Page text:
Poor, Care of
Organized care of the poor was unknown in the pre-Christian era; it is a product of Christianity. The Old Testament frequently emphasizes the duty of aiding and supporting the poor according to ability, but only in the New Testament do we find congregational care of the poor. This was the object of the ordination of the seven deacons in Acts 6. In the second century the provision was fully organized. The necessary funds were raised by voluntary donations, partly gifts in kind given at the communion service; there was no compulsion. II Corinthians 9:5. Only those really in need and worthy of help received support. Special provisions were made for widows and orphans. In the original Christian church none suffered want. This orderly provision for the poor came to an end when, after Constantine, the church accumulated greater and greater wealth. Ineffectual mass provision for the poor followed.
In the Reformation the Anabaptists were pioneers in the care of the poor. They made it one of their first obligations from the very beginning, at a time when the established churches let other duties have priority over the care of the poor, even though the Anabaptists had no church or monastery property to draw on as the large churches had. They appointed deacons to manage funds voluntarily given for that purpose. The first of these deacons were probably those chosen by the nonresistant group who left Nikolsburg in the spring of 1528; they were Jakob Mändel and Franz Itzinger.
The opponents of the Anabaptists disliked and frequently attacked this arrangement, charging the Anabaptists with rating good works above faith. Even in the more recent literature the purpose of this provision for the needy is completely misunderstood; Hermann Hering of Halle, for instance, says about the Mennonites: "More than in true baptism, their interest lay in other ideals, which, playing in apocalyptic and eschatological colors, had as their end happiness in this life." In Augsburg the Protestant clergy argued that the Anabaptist practice of caring for the poor was dangerous to the state. Friedrich Roth (p. 399) has shown the invalidity of this charge: "There was among them [Augsburg Anabaptists] no thought of proposals that would tend toward community of goods ... yet the common purse from which the funds were taken to provide for the poor—not only those of their own brotherhood—was in the eyes of the council an absolutely illegitimate arrangement, because it interfered with civic care of the poor and still more because it attracted foreign Anabaptists and other sectarians."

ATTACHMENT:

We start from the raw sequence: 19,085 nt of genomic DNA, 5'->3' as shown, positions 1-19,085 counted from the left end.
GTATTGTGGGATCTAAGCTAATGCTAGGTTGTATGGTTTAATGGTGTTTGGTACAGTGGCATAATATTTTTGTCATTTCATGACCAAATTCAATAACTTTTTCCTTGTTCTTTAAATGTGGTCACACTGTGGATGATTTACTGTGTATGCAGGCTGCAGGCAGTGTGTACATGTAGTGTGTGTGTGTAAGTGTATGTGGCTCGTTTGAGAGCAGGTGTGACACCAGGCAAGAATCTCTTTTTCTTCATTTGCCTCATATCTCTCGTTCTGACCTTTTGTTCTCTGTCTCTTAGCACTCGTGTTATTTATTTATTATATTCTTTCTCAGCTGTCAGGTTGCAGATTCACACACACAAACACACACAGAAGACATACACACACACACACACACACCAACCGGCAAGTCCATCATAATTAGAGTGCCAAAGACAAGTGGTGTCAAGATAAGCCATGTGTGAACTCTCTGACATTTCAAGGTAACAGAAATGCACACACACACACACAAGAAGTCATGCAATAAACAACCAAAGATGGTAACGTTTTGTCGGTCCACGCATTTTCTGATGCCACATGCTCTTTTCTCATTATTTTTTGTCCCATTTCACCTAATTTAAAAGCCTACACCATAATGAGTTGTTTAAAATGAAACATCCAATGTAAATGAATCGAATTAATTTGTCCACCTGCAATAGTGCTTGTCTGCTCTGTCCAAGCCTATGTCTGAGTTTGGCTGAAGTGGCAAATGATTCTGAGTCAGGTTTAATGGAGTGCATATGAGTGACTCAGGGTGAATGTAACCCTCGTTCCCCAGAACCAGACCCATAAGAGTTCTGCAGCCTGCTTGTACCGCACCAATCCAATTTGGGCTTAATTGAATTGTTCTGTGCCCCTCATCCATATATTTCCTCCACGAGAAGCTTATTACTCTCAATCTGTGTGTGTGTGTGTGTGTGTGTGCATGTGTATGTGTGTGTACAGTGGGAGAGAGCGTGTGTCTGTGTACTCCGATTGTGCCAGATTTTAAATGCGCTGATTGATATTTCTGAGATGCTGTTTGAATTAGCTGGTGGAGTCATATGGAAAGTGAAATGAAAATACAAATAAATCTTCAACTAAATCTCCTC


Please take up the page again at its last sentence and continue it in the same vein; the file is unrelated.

The principle that no one should suffer want in a Christian brotherhood has always been considered a sacred duty in the Anabaptist-Mennonite churches. Wherever there was need, brotherly love gave aid. It was the particular task of the deacons to take an interest in the poor and to supervise their relief. The larger congregations in Holland and Germany built homes to take care of their poor. (See Homes for the Aged in Europe.)
The Chortitza Mennonite Church, the largest and oldest in South Russia, maintained the institution of caring for the poor to the end. Deacons managed the funds given by voluntary donation, and gave an annual report, usually between Christmas and New Year, on their work and their use of the money. Chortitza had no building dedicated to this care, since it was thought better to provide for the poor in private homes, for which suitable remuneration was given. Though the other congregations did not have so thorough an organization for this purpose, there was some provision everywhere. The congregations of the Molotschna settlement built a large home for their needy aged. The provisions for orphans in orphanages were similar and based on a long tradition dating to the early days in Holland. These institutions and practices were transplanted from Russia to the prairie states and provinces of North America and to Mexico and South America, where they are perpetuated in similar or modified forms. (See also Alms, Homes for the Aged, Mutual Aid, Orphanages.)
Beck, Josef. Die Geschichts-Bücher der Wiedertäufer in Oesterreich-Ungarn. Vienna, 1883; reprinted Nieuwkoop: De Graaf, 1967: 75.
Hege, Christian and Christian Neff. Mennonitisches Lexikon. Frankfurt & Weierhof: Hege; Karlsruhe; Schneider, 1913-1967: I, 84.
Hering, Hermann. "Die Liebestätigkeit der deutschen Reformation." Theologische Studien und Kritiken, 1885.
Loserth, Johann. "Die Wiedertäufer in Steiermark," in Mitteilungen des historischen Vereins für Steiermark (1894): 127.
Mennonitische Blätter (1896): 87.
Roth, Friedrich. Augsburgs Reformationsgeschichte II. Munich, 1904: 399.
Adapted by permission of Herald Press, Harrisonburg, Virginia, and Waterloo, Ontario, from Mennonite Encyclopedia, Vol. 4, p. 202. All rights reserved. For information on ordering the encyclopedia visit the Herald Press website.
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MLA style: Hege, Christian, Christian Neff and David H. Epp. "Poor, Care of." Global Anabaptist Mennonite Encyclopedia Online. 1959. Web. 19 May 2013. http://www.gameo.org/encyclopedia/contents/poor_care_of.
APA style: Hege, Christian, Christian Neff and David H. Epp. (1959). Poor, Care of. Global Anabaptist Mennonite Encyclopedia Online. Retrieved 19 May 2013, from http://www.gameo.org/encyclopedia/contents/poor_care_of.